E-Curfew In Kashmir
By Mohammad Ashraf
19 August, 2015
(On every Indian Independence Day and Republic Day, Kashmiris have to face E-Curfew apart from the normal Curfew restricting physical movements!)
Kashmiris have become quite familiar and used to the word “Curfew”. The Cambridge dictionary defines “Curfew” as, “a rule by which everyone must stay at home between particular times, usually at night, especially during a war or period of political trouble”. Imposition of curfew has become a normal routine in Kashmir which as per dictionary definition seems to be at war or in continuous political trouble. Many variation of this virtually physical imprisonment of the citizens in their homes have been evolved over a period of time. One is the “Undeclared Curfew”. This is imposition of restrictions on the movement of people without formally declaring a curfew.
The more sophisticated nomenclature used for “Undeclared Curfew” is “Restrictions”! The authorities announce “Restrictions” for certain volatile area which in practice means imposition of “Curfew” without declaring it formally. Another derivative is “strict enforcement of section 144”! This section 144 is a law banning assembly of four or more persons to prevent any protests or demonstrations. Once the authorities announce strict enforcement of the restrictions under this law, it virtually amounts to “Curfew” as people are not allowed to move even in ones or twos.
From the peoples’ side too, a new addition has been made into the Cambridge dictionary. This is the word “Civil Curfew”! It means complete strike of all civilian establishments, transport and so on including total stoppage of movement of the common people on the roads. All these restrictions whether from the authorities or the popular leaders heading various movements are to restrict physical movement of people to prevent trouble or to register a protest?
However, over the recent few years, a new type of restriction is being regularly imposed. This is the restriction on electronic waves. One may call it the “E-Curfew”! On certain occasions such as the Independence Day (15th August) and Republic Day (26th January), all electronic waves are virtually imprisoned by the authorities. All mobile networks stop functioning and the internet is also blocked. The usual explanation is that the “anti-national elements” called “ANEs”in security jargon can utilise mobile signals to trigger remote explosive devices and also communicate with each other. Here, it may be mentioned that the security authorities are using most sophisticated electronic jamming devices at all important function venues and all the VVIPs have mobile jammers worth crores of rupees always in tow with their convoys. It appears that the security agencies have no faith in their sophisticated electronic jamming devices and as a safe bet, they impose total “E-Curfew”. However, no one bothers about the negative fallout of such mindless restrictions.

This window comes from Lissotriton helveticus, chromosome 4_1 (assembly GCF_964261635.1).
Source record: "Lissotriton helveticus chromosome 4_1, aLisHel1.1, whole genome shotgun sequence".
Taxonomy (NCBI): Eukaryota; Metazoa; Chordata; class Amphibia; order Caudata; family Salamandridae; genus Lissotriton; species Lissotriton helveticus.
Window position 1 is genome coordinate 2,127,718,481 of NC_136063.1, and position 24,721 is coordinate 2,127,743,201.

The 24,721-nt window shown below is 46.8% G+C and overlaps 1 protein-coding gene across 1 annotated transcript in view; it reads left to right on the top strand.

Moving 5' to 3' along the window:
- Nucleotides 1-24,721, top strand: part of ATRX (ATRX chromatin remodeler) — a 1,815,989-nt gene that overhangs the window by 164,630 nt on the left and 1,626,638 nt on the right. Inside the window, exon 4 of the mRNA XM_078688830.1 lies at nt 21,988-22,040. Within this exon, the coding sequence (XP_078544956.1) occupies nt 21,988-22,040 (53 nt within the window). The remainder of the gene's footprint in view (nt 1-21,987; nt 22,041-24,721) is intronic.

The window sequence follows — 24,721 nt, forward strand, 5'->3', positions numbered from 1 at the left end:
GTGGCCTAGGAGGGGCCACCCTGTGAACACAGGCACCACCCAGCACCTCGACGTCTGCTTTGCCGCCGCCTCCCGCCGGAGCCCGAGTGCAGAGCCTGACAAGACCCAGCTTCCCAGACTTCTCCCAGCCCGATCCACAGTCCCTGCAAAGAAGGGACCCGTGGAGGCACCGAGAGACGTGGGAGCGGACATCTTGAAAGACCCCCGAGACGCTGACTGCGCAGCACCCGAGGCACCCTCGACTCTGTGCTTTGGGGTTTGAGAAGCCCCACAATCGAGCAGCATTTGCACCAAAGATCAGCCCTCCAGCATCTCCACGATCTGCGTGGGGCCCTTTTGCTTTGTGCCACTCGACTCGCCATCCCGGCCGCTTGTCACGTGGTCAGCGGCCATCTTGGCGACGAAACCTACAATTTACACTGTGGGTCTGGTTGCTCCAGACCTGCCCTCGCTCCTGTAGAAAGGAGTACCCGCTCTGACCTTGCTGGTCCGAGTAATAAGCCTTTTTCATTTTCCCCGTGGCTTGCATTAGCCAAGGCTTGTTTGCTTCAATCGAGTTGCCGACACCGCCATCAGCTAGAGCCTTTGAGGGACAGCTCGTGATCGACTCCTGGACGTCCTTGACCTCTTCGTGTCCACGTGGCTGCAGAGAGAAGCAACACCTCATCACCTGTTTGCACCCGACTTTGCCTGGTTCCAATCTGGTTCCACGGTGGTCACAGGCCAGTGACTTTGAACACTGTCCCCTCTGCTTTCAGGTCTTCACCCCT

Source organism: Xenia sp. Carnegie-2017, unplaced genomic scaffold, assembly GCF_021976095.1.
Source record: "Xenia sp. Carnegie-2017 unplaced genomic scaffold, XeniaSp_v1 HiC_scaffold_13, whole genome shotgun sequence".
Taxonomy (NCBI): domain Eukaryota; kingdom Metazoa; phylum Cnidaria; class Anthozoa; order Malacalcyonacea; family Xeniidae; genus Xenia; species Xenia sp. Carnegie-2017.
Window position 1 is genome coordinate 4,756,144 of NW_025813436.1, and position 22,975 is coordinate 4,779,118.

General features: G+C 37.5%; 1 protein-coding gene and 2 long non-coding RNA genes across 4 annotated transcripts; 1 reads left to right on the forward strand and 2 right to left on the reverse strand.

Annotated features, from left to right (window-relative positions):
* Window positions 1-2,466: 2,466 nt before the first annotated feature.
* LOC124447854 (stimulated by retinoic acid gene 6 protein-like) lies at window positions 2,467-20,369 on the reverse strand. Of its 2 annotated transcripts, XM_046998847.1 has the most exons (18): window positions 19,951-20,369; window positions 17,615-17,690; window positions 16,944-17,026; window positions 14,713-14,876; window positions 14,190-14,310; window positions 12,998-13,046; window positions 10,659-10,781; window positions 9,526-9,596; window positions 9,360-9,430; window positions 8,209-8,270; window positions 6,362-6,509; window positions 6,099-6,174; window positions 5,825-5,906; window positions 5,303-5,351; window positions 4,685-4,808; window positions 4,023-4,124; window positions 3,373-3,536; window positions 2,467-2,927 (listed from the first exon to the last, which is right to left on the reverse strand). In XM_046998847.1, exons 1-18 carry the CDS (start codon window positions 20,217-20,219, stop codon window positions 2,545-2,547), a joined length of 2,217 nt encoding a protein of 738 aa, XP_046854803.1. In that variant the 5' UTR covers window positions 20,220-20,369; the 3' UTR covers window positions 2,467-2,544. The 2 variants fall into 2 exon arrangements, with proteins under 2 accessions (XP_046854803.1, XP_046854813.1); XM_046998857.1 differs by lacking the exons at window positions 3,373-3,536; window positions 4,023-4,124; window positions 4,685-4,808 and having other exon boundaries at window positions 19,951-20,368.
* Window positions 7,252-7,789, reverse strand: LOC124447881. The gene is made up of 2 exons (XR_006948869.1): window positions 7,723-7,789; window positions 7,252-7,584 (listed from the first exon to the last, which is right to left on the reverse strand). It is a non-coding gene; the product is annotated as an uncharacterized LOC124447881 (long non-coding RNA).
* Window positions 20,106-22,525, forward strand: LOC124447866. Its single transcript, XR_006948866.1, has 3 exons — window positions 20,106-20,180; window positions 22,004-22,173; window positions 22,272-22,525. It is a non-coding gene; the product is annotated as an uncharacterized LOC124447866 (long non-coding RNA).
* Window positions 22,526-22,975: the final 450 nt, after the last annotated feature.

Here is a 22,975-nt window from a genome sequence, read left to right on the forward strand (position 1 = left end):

The most affected are the sick people requiring urgent medical advice or even evacuation to a hospital. With the massive introduction of mobile telephony, people have virtually forgotten about landlines which earlier used to be the only means of urgent communications. Apart from the health sector, the “E-Curfew” also drastically disrupts the “E-Commerce”! The most affected is the banking sector. The trade and commerce which is these days totally dependent on internet too gets drastically affected. Sometimes even an electronic blackout of just a few hours can cause a loss of huge amounts of money to people involved in businesses connected with stock exchanges and share markets. Incidentally, some of the Western Countries including the USA face more serious security threats from the most sophisticated operatives but they never impose “E-Curfew” as they probably have full faith in the protective devices and the men handling these. The same could be done here unless the devices have been purchased through a “Scam” which has become common place these days!
Mohammad Ashraf, I.A.S. (Retired), Former Director General Tourism, Jammu & Kashmir
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